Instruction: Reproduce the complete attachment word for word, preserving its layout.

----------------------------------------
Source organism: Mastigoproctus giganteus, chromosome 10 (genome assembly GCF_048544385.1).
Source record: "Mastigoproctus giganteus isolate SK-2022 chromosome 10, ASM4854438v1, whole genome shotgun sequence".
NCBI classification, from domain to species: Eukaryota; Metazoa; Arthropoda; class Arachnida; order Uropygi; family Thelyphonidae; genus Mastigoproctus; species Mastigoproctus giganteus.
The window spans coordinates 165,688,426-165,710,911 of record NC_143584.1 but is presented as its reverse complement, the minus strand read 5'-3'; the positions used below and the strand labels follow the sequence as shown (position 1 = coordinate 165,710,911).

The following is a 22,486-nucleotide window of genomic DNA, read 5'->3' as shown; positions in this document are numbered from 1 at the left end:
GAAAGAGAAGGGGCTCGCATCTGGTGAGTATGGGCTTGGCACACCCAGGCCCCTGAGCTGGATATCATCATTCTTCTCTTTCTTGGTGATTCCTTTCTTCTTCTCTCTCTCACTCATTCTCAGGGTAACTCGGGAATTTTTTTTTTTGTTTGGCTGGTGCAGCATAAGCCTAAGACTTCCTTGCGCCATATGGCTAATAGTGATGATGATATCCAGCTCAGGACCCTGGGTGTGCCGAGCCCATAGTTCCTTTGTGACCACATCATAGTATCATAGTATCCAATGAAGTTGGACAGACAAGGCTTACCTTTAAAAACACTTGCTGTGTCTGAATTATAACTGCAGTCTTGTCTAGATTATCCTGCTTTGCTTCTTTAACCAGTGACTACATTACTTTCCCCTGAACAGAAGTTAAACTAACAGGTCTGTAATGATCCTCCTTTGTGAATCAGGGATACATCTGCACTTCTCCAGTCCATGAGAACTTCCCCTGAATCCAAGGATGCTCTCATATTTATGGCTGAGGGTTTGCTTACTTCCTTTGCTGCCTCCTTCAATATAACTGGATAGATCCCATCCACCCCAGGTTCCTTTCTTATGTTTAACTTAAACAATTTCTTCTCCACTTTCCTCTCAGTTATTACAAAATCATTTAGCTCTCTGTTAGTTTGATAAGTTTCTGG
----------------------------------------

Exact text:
Source organism: Mastigoproctus giganteus, chromosome 10 (genome assembly GCF_048544385.1).
Source record: "Mastigoproctus giganteus isolate SK-2022 chromosome 10, ASM4854438v1, whole genome shotgun sequence".
NCBI classification, from domain to species: Eukaryota; Metazoa; Arthropoda; class Arachnida; order Uropygi; family Thelyphonidae; genus Mastigoproctus; species Mastigoproctus giganteus.
The window spans coordinates 165,688,426-165,710,911 of record NC_143584.1 but is presented as its reverse complement, the minus strand read 5'-3'; the positions used below and the strand labels follow the sequence as shown (position 1 = coordinate 165,710,911).

The following is a 22,486-nucleotide window of genomic DNA, read 5'->3' as shown; positions in this document are numbered from 1 at the left end:
GAAAGAGAAGGGGCTCGCATCTGGTGAGTATGGGCTTGGCACACCCAGGCCCCTGAGCTGGATATCATCATTCTTCTCTTTCTTGGTGATTCCTTTCTTCTTCTCTCTCTCACTCATTCTCAGGGTAACTCGGGAATTTTTTTTTTTGTTTGGCTGGTGCAGCATAAGCCTAAGACTTCCTTGCGCCATATGGCTAATAGTGATGATGATATCCAGCTCAGGACCCTGGGTGTGCCGAGCCCATAGTTCCTTTGTGACCACATCATAGTATCATAGTATCCAATGAAGTTGGACAGACAAGGCTTACCTTTAAAAACACTTGCTGTGTCTGAATTATAACTGCAGTCTTGTCTAGATTATCCTGCTTTGCTTCTTTAACCAGTGACTACATTACTTTCCCCTGAACAGAAGTTAAACTAACAGGTCTGTAATGATCCTCCTTTGTGAATCAGGGATACATCTGCACTTCTCCAGTCCATGAGAACTTCCCCTGAATCCAAGGATGCTCTCATATTTATGGCTGAGGGTTTGCTTACTTCCTTTGCTGCCTCCTTCAATATAACTGGATAGATCCCATCCACCCCAGGTTCCTTTCTTATGTTTAACTTAAACAATTTCTTCTCCACTTTCCTCTCAGTTATTACAAAATCATTTAGCTCTCTGTTAGTTTGATAAGTTTCTGG